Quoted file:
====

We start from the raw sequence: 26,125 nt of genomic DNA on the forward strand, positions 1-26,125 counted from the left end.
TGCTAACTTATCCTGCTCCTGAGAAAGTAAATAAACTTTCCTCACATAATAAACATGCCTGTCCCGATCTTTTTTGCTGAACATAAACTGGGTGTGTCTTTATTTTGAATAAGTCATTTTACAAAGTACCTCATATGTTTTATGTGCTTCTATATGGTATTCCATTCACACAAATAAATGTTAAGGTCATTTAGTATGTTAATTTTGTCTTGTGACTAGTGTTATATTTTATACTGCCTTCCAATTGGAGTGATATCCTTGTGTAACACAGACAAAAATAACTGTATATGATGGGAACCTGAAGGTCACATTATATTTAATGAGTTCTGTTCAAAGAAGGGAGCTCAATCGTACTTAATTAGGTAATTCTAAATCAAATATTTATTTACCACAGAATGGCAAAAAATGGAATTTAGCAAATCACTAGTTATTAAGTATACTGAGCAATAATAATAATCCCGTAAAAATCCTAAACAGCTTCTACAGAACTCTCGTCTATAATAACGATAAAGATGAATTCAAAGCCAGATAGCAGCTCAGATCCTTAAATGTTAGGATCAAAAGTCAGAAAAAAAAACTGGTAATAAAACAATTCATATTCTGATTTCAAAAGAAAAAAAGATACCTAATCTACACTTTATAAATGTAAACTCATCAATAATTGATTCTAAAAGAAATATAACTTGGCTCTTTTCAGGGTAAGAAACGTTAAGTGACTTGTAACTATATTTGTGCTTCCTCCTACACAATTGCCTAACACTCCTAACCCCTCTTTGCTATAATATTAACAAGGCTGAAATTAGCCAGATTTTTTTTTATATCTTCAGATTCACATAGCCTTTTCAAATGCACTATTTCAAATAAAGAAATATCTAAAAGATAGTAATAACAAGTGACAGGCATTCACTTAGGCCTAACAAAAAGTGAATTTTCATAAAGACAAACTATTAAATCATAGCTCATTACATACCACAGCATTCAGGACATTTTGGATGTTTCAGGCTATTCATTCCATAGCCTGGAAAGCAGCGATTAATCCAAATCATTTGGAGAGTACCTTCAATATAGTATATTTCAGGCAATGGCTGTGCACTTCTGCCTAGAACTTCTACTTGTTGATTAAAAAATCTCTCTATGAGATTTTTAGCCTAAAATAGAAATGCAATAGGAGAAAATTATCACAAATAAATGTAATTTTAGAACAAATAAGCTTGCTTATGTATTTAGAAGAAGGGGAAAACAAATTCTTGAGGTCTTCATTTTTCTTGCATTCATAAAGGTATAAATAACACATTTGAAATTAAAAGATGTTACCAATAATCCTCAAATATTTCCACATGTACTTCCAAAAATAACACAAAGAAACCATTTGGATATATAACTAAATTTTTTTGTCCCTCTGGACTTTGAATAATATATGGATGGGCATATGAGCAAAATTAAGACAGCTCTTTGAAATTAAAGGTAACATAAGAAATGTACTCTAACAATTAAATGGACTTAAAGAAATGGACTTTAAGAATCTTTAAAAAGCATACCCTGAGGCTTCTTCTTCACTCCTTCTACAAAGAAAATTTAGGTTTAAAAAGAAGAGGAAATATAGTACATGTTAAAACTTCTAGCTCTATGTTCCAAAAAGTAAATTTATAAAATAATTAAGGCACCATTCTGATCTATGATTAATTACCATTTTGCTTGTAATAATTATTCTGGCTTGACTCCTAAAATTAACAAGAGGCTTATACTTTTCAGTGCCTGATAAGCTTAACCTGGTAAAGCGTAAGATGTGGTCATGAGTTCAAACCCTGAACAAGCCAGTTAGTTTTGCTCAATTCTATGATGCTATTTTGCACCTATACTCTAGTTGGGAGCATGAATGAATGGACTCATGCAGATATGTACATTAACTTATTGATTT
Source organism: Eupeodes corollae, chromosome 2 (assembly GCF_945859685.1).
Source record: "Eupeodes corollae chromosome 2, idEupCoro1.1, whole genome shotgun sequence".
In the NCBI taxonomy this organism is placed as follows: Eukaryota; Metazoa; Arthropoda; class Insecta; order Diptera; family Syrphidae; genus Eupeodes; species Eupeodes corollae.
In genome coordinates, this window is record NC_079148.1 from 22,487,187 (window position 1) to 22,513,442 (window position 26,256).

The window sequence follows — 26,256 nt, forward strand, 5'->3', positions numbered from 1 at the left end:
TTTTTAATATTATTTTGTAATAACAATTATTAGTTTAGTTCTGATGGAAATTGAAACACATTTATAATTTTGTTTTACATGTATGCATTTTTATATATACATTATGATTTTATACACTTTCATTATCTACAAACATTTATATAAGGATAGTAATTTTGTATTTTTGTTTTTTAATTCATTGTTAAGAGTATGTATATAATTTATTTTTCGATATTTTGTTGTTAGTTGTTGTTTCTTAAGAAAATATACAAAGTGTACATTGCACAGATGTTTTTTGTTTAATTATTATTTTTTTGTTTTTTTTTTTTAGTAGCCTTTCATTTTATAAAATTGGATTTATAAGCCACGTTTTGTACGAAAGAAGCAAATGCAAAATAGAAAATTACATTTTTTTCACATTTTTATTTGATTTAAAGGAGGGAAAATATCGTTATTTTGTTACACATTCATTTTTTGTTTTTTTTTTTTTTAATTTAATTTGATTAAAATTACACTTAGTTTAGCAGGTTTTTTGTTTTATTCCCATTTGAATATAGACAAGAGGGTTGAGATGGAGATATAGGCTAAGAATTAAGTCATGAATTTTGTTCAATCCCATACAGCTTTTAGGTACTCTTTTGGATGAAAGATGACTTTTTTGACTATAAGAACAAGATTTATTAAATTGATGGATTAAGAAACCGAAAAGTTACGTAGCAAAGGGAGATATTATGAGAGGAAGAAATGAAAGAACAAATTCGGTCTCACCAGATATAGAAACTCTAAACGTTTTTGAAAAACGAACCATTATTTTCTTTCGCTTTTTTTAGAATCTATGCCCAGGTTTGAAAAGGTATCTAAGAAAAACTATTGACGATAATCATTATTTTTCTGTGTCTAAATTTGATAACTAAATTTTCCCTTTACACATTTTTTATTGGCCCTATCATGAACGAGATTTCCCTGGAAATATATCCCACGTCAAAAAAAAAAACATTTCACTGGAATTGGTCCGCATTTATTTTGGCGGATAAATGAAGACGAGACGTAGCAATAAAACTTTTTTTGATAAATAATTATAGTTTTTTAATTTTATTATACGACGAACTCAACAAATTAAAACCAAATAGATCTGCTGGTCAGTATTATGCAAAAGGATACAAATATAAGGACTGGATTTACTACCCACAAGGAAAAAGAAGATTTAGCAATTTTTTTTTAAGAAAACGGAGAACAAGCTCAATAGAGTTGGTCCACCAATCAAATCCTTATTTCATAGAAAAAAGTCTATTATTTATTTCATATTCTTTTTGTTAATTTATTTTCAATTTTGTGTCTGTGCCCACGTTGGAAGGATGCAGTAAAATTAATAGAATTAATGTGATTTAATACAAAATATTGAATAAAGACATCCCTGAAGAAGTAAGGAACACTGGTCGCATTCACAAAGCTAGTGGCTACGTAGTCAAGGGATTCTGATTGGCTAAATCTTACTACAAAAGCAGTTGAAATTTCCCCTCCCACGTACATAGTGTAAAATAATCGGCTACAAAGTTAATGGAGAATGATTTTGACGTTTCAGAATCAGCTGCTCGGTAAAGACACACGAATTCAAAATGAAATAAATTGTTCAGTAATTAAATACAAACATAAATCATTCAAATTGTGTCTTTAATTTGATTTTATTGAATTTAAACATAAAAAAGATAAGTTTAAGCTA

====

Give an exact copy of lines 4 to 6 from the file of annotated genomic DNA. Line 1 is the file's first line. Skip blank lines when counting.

Source record: "Eupeodes corollae chromosome 2, idEupCoro1.1, whole genome shotgun sequence".
In the NCBI taxonomy this organism is placed as follows: Eukaryota; Metazoa; Arthropoda; class Insecta; order Diptera; family Syrphidae; genus Eupeodes; species Eupeodes corollae.
In genome coordinates, this window is record NC_079148.1 from 22,487,187 (window position 1) to 22,513,442 (window position 26,256).